Applications open for fully subsidised VR training

This masterclass run by Head Set aims to empower journalists, improving their physical and emotional safety in environments of civil unrest.

The safety and protection of journalists is the Trust’s primary focus. Now, for the first time, we are opening up our Training Fund to new courses that will provide additional valuable skills and preparedness to complement traditional hostile environment training. 

To celebrate the launch of our new partnership with Head Set, we are offering six freelance journalists based in the UK a fully subsidised place on their Civil Unrest VR masterclass. The masterclass is a half-day training course providing a virtual reality experience that is emotionally evocative, interactive and immersive, so you feel what it’s like to be on the ground covering public disorder. It covers the basics of risk assessment, situational awareness and an important psychological element called ‘building your emotional flak jacket’.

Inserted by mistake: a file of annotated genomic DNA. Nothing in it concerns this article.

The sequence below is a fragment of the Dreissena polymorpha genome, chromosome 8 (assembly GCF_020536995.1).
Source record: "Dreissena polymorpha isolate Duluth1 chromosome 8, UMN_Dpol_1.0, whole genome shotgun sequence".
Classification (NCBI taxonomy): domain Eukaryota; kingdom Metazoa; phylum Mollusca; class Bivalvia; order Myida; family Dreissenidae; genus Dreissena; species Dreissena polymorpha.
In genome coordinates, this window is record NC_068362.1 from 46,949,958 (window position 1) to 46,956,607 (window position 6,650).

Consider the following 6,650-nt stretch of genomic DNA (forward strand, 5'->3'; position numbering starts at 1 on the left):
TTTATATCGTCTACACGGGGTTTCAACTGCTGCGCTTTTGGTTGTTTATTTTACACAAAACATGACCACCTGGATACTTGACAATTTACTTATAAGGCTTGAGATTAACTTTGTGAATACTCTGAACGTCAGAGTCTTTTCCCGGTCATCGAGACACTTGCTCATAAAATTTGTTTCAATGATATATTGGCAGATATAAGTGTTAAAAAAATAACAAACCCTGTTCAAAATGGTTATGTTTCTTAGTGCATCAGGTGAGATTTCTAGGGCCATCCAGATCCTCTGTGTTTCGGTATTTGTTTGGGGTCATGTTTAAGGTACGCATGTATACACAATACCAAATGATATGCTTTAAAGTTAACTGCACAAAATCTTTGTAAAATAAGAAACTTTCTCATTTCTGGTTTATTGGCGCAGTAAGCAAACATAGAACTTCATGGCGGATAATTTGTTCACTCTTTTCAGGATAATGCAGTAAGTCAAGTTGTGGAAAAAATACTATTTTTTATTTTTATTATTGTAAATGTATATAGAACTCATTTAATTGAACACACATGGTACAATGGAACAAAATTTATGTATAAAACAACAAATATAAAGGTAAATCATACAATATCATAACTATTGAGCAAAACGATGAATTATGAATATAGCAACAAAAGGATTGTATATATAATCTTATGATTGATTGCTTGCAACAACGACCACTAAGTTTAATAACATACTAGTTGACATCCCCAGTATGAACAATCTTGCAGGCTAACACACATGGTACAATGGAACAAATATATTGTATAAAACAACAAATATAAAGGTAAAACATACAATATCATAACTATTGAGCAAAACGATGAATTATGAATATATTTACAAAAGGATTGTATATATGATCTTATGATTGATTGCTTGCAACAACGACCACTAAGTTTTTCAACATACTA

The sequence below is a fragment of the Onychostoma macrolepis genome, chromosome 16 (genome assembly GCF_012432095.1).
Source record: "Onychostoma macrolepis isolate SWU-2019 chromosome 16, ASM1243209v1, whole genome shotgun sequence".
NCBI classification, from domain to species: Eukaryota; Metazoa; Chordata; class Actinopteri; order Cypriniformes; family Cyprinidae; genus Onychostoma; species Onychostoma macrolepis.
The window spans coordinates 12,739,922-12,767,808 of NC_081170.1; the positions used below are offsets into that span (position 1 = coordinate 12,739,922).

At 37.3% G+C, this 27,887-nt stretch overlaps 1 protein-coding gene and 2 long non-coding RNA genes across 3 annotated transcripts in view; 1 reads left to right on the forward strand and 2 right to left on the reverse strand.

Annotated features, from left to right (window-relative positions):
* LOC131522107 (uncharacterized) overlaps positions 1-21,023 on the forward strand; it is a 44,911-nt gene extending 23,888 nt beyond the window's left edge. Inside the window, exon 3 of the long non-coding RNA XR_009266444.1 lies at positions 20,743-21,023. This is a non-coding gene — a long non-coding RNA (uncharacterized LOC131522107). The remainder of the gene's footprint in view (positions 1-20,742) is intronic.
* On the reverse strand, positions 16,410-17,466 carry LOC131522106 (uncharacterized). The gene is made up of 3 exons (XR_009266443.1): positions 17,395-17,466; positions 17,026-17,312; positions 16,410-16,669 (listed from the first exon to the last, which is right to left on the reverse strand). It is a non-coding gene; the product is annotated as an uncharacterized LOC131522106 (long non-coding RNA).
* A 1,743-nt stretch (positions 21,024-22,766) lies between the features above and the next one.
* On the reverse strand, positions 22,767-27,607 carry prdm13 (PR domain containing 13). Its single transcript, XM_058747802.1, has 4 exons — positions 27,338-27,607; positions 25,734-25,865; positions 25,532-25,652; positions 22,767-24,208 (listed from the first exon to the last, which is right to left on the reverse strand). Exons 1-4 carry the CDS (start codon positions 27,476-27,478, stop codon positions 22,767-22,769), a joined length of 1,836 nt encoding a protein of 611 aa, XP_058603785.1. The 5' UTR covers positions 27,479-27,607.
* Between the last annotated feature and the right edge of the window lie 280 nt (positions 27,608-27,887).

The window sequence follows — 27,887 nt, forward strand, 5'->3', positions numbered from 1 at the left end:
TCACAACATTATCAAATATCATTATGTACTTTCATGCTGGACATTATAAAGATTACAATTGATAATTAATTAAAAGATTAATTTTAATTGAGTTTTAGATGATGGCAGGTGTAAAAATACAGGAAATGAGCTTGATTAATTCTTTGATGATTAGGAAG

In the last couple of years, we’ve seen increasing attacks against journalists in situations of civil unrest. There have been numerous attacks against journalists, from those covering the ‘Gillet Jaune’ protests in France to those covering the American election and those reporting from Black Lives Matter demonstrations. At the same time, the pandemic has forced us to consider the best way to deliver training online. And Head Set, co-founded by two journalists who turned to providing training for journalists using the latest technologies, has found a solution.

It’s a rare opportunity for journalists to attend a VR masterclass, which integrates mental and physical safety, remotely (VR headsets are loaned and delivered to you for the course). If you’d like to apply to be part of the course, taking place from 9am-1.30pm on Wednesday 28th April, please complete the application form below.

Please note, due to the COVID-19 pandemic, this opportunity is only open to freelance journalists based in the UK. 

Head Set’s VR training tool was developed with government funding from Innovate UK, and co-designed with high-risk experts from BBC, CNN, ITN, Vice, Reuters and AFP.